Sunday 19 December 2021

Hull Bottom Panels | It's All Coming Off!

Examination of the hull the following day revealed, as suspected, that the first coat of gloss on the bottom panels had not been a great success.

Brush marks in the primer showed clearly through the gloss, and although it wasn't really awful I knew it could be so much better.

I could also see where the wet edge was, well, no longer wet and had dried in numerous places. Not good.

The level of finish would have been OK in a house interior, with an eggshell or satin finish, but it wasn't nice enough for the high gloss surface of a boat.

So I made the decision to sand it all off and start again!

This is the port bottom panel, part sanded to P120.

And here is the bottom of the hull fully sanded port and starboard.

I expected the first round of painting the hull to be a learning experience, and it certainly was.

Key lessons learned were:

1. Primer has two distinct but equally vital roles - to provide a) a solid colour base and b) a perfectly flat surface for the gloss.

That means several coats sanded to a really fine finish, with no bare patches.

2. Despite the manufacturer's recommendations, there was no way that a really nice finish could be achieved without thinning or conditioning the gloss.

So some experimentation was required before we painted the hull. Again.

I decided to try proper paint conditioner, as shown in every 'how to paint marine gloss' video that I had seen.

The stuff that seems to be available in the UK is called Owatrol.

It's only available in trade outlets and is ferociously expensive, so a I bought a small can for the trial.

Here it is.

The instructions tell us that it should be added to paint between a 5% and 20% ratio.

So I mixed a quantity at 5% and applied it to the centreboard by way of a test. This is what it looked like.

Not too bad at all!

I also glossed the drop boards, like this.

Encouraged by the improved results I applied two test patches to the hull, as here.

I tipped out one patch with a foam brush, and the other with a bristle brush, to see which gave the best results.

So now we wait and see how it dries, and if this is the way ahead. 

Hull Bottom Panels | More Primer & First Gloss

I haven't posted for a while because there simply hasn't been anything of great visual interest to report.

I have spent the last few weeks learning how to paint a boat, or more specifically how to use marine paints. It doesn't behave anything like household paint, and advice on what to do with it varies widely.

In the previous post I had sanded the bottom panels to a really smooth P120 finish and was ready to repaint them with primer.

More primer arrived a few days later and I prepared to thin it, as recommended on the 'how to apply primer' video tutorials which I had researched.

So I read the instructions on the tin before proceeding, and was dismayed to read "Do Not Thin".

Hmmm. I called the paint manufacturer and asked them about thinning the primer. They said that would be OK for spraying, but 'not recommended' for brush and roller application. In other words, don't do it.

The new paint certainly flowed better than what I had been using, so I showed good faith and applied three coats over several days by careful rolling and tipping.

This is what it looked like.

It didn't look too bad so I went ahead with the first coat of gloss.

Again, this is what it looked like.

I wasn't convinced that it was good enough, so left it until the following day.

Thursday 25 November 2021

Primer | First Coat & Rework

With the waterline now correctly in place it was time to apply paint. This was truly a momentous step in progress!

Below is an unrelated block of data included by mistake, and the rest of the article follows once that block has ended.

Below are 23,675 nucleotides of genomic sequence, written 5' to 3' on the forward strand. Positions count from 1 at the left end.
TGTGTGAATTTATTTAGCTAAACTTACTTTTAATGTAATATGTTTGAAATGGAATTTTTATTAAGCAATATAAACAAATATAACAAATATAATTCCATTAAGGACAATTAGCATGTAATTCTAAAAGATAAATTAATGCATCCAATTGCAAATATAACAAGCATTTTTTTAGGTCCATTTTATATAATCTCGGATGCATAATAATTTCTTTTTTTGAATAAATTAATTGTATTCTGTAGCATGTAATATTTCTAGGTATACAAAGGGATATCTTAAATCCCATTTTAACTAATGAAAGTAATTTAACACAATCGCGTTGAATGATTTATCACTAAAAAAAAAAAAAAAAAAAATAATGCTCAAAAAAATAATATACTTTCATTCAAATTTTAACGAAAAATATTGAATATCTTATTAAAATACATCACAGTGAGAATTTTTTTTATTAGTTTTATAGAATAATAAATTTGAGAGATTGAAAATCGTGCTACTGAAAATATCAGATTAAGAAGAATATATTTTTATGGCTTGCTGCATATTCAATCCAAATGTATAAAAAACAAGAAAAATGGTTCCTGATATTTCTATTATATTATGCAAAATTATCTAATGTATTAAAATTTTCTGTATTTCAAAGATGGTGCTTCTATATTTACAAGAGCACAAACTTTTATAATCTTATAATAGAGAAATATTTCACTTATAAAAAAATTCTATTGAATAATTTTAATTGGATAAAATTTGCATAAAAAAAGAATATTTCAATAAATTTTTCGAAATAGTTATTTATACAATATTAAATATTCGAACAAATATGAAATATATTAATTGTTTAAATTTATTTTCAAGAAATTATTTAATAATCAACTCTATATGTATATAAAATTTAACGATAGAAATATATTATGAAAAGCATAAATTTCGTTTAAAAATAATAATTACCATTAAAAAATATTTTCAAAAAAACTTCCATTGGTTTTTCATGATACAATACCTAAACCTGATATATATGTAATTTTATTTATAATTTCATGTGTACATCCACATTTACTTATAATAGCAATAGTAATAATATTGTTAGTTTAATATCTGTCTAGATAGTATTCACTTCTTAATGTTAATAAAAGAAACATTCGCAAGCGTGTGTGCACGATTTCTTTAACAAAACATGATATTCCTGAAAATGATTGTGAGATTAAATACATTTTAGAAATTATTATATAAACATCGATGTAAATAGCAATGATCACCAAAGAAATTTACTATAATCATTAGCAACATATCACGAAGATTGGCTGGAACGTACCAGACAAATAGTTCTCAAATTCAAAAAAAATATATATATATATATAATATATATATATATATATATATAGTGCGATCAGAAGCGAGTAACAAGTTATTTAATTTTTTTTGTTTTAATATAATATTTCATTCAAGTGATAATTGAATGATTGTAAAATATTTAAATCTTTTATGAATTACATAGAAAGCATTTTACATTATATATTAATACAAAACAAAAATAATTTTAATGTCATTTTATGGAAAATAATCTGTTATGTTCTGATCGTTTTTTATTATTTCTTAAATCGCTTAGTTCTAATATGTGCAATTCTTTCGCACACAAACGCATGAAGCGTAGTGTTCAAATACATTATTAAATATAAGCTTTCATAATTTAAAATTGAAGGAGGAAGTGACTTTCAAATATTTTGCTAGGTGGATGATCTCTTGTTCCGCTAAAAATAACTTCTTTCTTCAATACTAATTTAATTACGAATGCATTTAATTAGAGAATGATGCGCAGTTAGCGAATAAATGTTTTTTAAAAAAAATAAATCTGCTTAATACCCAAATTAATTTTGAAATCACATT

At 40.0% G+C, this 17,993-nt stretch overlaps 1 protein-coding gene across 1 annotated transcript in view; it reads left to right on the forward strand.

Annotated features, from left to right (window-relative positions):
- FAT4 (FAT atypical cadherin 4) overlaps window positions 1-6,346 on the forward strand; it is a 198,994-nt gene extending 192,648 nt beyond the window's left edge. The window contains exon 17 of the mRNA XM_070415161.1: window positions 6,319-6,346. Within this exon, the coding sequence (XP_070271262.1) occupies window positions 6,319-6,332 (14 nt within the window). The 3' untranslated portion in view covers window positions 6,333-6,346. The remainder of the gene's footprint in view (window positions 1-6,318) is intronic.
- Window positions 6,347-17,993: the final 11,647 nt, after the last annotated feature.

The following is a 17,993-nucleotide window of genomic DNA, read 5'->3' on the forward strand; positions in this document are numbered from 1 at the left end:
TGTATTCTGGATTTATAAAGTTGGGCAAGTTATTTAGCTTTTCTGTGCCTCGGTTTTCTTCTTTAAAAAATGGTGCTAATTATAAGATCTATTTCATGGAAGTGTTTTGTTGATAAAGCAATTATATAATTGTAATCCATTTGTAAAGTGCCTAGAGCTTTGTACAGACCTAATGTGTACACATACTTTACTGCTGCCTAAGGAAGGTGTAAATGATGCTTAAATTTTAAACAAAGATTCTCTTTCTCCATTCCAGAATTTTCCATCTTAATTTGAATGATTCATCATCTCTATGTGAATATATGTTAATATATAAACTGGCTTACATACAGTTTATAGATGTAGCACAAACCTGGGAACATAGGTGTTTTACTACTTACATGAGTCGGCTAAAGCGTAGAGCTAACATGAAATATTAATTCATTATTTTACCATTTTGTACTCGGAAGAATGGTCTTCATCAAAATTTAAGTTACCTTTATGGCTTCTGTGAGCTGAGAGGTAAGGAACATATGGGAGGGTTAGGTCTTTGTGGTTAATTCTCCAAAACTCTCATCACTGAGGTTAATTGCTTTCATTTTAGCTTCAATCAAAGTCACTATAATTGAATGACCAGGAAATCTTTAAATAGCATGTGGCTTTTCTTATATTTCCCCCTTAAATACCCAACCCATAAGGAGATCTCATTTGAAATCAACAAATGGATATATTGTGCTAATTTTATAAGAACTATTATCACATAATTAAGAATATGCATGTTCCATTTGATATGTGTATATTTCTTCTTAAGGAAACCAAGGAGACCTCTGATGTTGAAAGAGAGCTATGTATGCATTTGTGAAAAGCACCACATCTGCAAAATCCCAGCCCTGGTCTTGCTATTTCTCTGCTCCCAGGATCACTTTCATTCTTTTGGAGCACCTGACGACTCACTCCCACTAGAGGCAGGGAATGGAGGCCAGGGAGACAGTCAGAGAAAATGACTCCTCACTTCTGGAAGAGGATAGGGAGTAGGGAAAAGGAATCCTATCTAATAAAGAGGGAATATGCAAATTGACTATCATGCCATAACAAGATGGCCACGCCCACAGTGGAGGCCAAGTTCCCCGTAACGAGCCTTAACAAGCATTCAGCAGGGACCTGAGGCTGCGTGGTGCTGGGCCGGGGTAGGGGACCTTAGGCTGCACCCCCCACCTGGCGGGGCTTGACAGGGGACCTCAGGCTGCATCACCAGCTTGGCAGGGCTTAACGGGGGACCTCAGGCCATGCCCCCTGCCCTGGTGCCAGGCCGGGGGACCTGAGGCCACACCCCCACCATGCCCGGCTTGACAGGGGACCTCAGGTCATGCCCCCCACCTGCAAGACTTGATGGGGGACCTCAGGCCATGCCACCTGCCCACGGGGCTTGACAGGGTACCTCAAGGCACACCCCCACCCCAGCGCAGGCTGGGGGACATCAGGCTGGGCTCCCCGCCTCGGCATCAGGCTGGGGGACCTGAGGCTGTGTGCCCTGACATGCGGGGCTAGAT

The primer undercoat for the bottom is white, and that would be the first paint to be applied.

A previously opened can was reopened and was found to have gone off, so a litre of expensive paint went to waste.

A second can was opened and the first coat was applied to the hull bottom, centreboard, drop boards and rudder.

This is what the hull looked like.

It was pretty patchy, unsurprisingly.

A second and a third coat were applied which covered really well but there were still very  visible brush marks after the third coat.

There should not have been any because I was using the recommended technique of 'rolling and tipping' which entails applying paint with a roller and then tipping it out with a quality paintbrush to remove the air bubbles and brush strokes.

There were no air bubbles but the finish was not good enough for a top coat.

So I looked at a few 'how to paint primer' videos on the internet and realised that that I had done two things wrong.

I had not thinned the primer to allow it to flow freely, and I been applying paint from the wet edge outwards instead of in the other direction.

Thus the paint was too thick and the brush dragged on the wet edge.

So.. back to square one. I would clearly need to repaint the bottom of the hull.

I wasn't too disheartened because I treated this as a learning exercise on a part of the boat which no one would see, so it was OK to mess up.

Accordingly I sanded the bottom panels to beautifully smooth P120 finish. They looked like this.

It was as expected very patchy and would need to be repainted.

I had run out of white primer, having used two litres to get thus far.

This was a Friday evening of course and it would be the middle of next week before more paint would arrive, so things are at a temporary impasse.

Time for a G&T.

Waterline | Marking Up - Twice!

The build manual states that the waterline on the prototype was set at 16 1/2" above the bottom of the keel, so that's where I marked it in. Like this, using a rule and a tape measure.

Then I used a laser level to mark the waterline across the transom, as here.

This is the laser level itself.

I initially bought the cheapest I could find, reasoning that I didn't need a quality instrument for such a small job.

Big mistake. The cheap level was rubbish and was promptly returned to the store, and this one was purchased instead. It worked perfectly and I am very happy with it.

I pencilled in the waterline across the transom and used the laser level to continue the line around both sides of the hull. This is the laser line on the port side.

I pencilled in marks at short intervals and joined them with a straight edge to get a nice, fair, flowing waterline.

Here the line is crossing over the chine on the forward end of the hull.

So far, so good!

Happy with progress I taped in the waterline using some 3M Fine Line tape. It's really good tape, and conforms easily to curves.

Here is the view from the starboard bow.